There are many assorted styles of Agile that have emerged since its inception.
Rapid development using Agile practices has flourished with many of them – Scrum, Lean Development, Kanban and Extreme Programming (XP), for example – supporting the development teams.
But the Agile development groups weren’t working with the Software Testing and Operations groups who continued to work in more traditional silos and methodologies.
DevOps was born from the Agile movement in 2009.
By this time, the concept of Continuous Integration – developers integrating code into shared repositories multiple times per day – was moving closer to mainstream Development teams.
Continuous Integration promotes the use of automation tools that create a build, which is then verified, allowing teams to detect problems early in each cycle.
But this automation and sharing of information, didn’t extend to the testing or operations teams.
DevOps started with a search for a solution to a common and persistent problem.
Imagine a Senior Software Consultant working on a large project including Development, QA (software testing), and Operations teams.
He struggles with getting the groups to work together.
They each have their own processes none of which dovetail into the others.
The effort involved in merging the processes and methodologies of the “Dev” and “Ops” groups, creating a smooth and efficient flow of information, led to Patrick Debois coining the term “DevOps” and gave rise to the DevOps movement.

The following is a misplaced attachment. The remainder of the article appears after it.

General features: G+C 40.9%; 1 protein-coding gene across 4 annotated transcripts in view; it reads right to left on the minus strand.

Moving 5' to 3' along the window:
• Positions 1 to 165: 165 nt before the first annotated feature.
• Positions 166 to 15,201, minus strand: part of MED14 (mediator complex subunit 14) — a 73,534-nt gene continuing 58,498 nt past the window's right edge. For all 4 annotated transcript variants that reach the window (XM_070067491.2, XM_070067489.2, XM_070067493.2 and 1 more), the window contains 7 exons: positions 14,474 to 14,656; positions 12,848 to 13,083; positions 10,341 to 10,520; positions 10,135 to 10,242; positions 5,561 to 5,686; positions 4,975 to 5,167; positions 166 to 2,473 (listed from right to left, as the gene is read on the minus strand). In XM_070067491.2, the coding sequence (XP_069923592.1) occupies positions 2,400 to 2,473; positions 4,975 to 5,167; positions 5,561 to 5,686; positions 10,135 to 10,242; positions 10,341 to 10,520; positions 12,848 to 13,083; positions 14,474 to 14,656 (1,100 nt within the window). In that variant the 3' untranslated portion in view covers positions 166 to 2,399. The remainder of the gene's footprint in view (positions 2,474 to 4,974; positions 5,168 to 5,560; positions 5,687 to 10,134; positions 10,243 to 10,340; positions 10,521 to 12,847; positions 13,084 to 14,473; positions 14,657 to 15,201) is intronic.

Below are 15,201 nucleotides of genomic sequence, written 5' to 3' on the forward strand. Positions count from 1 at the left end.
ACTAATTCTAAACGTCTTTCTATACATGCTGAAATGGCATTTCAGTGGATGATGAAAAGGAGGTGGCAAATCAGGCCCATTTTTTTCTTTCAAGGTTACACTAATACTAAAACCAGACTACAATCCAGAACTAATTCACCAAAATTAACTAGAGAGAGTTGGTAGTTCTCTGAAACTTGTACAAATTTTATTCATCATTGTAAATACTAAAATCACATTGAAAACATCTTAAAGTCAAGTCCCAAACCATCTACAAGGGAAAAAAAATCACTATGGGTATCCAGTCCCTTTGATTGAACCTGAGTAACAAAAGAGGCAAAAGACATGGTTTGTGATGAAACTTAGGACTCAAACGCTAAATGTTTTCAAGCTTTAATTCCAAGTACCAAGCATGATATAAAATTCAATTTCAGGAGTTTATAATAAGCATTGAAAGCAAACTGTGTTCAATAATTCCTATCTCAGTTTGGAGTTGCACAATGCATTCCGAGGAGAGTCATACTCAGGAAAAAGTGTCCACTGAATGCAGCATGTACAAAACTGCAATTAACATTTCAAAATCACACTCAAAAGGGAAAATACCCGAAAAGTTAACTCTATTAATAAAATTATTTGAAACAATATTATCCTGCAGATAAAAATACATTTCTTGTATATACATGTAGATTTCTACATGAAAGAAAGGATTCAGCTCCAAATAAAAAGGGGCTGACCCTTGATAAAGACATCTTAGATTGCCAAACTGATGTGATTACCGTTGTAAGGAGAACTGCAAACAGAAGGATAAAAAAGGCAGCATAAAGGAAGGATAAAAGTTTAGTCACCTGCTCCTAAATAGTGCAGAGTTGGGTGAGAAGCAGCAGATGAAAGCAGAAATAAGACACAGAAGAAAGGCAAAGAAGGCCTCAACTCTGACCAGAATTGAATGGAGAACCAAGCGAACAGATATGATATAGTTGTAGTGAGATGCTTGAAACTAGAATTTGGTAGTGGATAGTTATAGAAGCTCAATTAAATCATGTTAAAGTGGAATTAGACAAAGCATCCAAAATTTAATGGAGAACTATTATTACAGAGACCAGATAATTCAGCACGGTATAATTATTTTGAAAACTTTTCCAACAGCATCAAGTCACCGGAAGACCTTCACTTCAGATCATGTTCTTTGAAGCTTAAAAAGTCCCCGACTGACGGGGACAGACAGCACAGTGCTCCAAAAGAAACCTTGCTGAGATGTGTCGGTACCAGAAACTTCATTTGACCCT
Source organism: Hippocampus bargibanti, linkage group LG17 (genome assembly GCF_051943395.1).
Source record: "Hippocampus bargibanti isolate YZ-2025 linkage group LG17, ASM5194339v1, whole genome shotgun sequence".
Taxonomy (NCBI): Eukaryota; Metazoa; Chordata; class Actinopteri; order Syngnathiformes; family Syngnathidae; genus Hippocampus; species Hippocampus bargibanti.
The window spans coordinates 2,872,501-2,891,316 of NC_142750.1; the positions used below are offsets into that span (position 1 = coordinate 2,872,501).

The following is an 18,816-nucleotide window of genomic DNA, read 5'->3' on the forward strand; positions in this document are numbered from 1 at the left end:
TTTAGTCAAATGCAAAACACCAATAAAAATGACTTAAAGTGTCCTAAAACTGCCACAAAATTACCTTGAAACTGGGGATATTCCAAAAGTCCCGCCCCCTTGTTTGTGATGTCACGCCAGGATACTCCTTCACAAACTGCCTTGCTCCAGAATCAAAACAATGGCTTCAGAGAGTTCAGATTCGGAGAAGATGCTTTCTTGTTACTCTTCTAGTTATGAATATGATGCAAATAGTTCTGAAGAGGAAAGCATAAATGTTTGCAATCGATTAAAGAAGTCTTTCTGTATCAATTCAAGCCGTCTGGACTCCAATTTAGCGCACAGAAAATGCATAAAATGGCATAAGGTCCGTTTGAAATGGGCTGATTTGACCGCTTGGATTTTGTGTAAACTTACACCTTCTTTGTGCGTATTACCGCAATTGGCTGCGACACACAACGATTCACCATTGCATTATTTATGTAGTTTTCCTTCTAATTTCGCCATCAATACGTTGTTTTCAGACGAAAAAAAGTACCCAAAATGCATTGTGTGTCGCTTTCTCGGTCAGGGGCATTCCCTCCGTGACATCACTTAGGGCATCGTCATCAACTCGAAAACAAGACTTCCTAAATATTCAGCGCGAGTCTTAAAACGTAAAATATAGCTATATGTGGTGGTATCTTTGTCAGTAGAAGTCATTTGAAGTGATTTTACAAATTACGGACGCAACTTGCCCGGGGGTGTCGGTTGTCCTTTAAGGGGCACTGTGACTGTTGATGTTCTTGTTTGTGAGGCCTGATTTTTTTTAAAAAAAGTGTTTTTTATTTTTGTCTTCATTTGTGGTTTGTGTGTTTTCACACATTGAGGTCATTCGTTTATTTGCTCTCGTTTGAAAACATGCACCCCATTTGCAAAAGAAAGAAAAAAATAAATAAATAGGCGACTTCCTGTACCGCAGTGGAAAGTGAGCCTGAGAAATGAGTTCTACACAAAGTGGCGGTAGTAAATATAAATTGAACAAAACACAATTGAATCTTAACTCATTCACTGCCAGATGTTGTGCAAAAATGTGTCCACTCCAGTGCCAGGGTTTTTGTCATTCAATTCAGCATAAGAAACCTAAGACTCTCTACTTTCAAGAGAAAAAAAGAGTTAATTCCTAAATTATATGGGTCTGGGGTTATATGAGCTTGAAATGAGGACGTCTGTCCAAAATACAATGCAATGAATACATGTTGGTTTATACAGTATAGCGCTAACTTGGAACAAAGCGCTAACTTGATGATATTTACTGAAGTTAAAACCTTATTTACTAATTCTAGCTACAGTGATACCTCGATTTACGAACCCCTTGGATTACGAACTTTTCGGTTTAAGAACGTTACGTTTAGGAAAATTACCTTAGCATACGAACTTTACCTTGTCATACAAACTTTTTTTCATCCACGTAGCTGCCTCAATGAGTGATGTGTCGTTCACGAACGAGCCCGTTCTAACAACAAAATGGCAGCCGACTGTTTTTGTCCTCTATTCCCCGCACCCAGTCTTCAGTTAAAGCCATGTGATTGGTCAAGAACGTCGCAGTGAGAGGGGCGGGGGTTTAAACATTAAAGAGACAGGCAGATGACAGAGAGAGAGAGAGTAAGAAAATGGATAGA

By 2012 DevOps was a major buzzword and supported by DevOps Conferences around the world.
Prior this movement, development teams oversaw the gathering of business requirements the application and wrote code.
Then the QA team tests the program in an isolated development environment, confirms that all requirements are met and releases the code for operations to deploy.
Each time a software program is “thrown over the wall” to the new team, bottlenecks are created, and information is potentially lost.
DevOps addresses these challenges by establishing collaborative cross-functional teams – teams that share the responsibility for developing, preparing and maintaining the software and system.
It isn’t a fixed methodology or process. It’s a community of practices focused around a mindset and a set of principles.
DevOps encourages communication, collaboration, integration and automation among software developers and IT operations to improve the speed and quality of delivering software.
DevOps advocates Damon Edwards and John Willis described DevOps in 2010 with the acronym CAMS (culture, automation, measurement and sharing.
Each of these elements lends themselves in a crucial way to the success of DevOps in any enterprise.